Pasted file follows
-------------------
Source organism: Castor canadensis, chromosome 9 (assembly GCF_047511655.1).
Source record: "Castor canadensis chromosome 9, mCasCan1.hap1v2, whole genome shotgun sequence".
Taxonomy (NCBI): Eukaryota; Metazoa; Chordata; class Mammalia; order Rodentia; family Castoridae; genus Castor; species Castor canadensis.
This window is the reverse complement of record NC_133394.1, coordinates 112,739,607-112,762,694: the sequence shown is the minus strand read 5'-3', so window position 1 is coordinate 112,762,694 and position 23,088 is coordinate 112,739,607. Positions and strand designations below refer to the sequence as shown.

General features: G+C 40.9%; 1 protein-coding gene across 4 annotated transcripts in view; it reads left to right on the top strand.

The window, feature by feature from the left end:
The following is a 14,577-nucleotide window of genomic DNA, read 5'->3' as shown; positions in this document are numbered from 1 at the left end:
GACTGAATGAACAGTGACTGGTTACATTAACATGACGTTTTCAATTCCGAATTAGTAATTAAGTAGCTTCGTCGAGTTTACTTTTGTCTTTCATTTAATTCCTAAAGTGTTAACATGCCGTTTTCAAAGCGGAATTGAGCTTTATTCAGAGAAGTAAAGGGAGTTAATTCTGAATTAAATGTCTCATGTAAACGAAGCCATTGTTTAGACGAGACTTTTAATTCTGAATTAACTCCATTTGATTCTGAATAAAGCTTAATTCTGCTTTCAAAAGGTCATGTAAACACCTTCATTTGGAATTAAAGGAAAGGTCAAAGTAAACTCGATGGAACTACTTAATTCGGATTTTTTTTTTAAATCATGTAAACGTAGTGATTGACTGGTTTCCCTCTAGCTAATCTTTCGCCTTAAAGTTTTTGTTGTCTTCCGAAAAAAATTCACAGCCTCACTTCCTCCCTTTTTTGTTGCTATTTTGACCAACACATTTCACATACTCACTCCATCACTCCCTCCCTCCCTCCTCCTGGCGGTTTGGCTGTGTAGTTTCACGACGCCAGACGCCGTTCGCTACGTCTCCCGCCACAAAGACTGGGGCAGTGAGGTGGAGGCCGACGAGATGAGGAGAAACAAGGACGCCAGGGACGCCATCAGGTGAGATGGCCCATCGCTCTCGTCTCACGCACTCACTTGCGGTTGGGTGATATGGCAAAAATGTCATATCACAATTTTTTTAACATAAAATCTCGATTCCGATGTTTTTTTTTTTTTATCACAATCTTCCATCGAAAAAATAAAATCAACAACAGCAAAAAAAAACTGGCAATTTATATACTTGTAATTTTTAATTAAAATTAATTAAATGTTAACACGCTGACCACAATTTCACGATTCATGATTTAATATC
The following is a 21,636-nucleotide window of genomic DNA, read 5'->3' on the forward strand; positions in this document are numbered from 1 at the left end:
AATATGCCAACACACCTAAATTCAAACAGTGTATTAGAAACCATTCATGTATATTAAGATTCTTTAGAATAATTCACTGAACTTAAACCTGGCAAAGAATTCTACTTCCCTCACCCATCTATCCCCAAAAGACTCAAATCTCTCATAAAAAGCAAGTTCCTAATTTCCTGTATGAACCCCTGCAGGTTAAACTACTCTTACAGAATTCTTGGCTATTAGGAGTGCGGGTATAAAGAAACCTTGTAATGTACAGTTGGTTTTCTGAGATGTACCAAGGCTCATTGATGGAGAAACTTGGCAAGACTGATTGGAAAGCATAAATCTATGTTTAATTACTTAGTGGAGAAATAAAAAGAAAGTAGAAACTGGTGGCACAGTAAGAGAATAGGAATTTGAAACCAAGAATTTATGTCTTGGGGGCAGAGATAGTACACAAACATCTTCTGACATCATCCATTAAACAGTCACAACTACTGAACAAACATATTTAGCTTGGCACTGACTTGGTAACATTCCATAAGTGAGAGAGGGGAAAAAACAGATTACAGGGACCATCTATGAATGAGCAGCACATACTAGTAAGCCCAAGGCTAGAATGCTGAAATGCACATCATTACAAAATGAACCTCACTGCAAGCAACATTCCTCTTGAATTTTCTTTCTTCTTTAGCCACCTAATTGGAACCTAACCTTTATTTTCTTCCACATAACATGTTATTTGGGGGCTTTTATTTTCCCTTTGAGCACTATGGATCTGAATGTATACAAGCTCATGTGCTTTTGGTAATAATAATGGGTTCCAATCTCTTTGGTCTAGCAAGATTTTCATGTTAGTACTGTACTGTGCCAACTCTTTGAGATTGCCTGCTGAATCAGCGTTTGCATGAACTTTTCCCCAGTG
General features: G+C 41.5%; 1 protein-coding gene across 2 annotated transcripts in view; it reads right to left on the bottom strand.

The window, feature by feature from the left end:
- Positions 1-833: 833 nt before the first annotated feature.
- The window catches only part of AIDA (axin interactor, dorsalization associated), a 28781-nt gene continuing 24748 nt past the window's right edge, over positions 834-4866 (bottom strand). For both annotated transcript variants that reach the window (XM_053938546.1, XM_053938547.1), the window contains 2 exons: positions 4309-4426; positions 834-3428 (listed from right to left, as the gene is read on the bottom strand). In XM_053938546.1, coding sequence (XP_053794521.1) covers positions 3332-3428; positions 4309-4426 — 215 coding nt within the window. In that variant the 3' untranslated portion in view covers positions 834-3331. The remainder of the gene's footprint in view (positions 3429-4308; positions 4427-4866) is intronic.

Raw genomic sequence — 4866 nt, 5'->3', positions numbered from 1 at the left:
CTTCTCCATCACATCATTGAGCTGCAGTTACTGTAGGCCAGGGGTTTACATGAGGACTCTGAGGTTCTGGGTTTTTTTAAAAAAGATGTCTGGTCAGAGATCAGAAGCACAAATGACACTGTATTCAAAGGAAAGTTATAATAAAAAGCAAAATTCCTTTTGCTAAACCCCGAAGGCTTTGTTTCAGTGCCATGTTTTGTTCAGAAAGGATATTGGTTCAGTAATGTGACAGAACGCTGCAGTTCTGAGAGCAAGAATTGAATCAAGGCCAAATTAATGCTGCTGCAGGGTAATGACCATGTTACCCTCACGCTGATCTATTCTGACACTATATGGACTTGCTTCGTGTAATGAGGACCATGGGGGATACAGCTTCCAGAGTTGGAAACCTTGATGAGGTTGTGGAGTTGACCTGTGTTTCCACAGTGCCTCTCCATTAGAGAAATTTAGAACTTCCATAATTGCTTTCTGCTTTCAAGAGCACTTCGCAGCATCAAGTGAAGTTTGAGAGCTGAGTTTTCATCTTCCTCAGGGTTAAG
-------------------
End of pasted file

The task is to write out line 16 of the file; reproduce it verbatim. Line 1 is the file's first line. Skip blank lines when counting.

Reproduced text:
CTTCTCCATCACATCATTGAGCTGCAGTTACTGTAGGCCAGGGGTTTACATGAGGACTCTGAGGTTCTGGGTTTTTTTAAAAAAGATGTCTGGTCAGAGATCAGAAGCACAAATGACACTGTATTCAAAGGAAAGTTATAATAAAAAGCAAAATTCCTTTTGCTAAACCCCGAAGGCTTTGTTTCAGTGCCATGTTTTGTTCAGAAAGGATATTGGTTCAGTAATGTGACAGAACGCTGCAGTTCTGAGAGCAAGAATTGAATCAAGGCCAAATTAATGCTGCTGCAGGGTAATGACCATGTTACCCTCACGCTGATCTATTCTGACACTATATGGACTTGCTTCGTGTAATGAGGACCATGGGGGATACAGCTTCCAGAGTTGGAAACCTTGATGAGGTTGTGGAGTTGACCTGTGTTTCCACAGTGCCTCTCCATTAGAGAAATTTAGAACTTCCATAATTGCTTTCTGCTTTCAAGAGCACTTCGCAGCATCAAGTGAAGTTTGAGAGCTGAGTTTTCATCTTCCTCAGGGTTAAG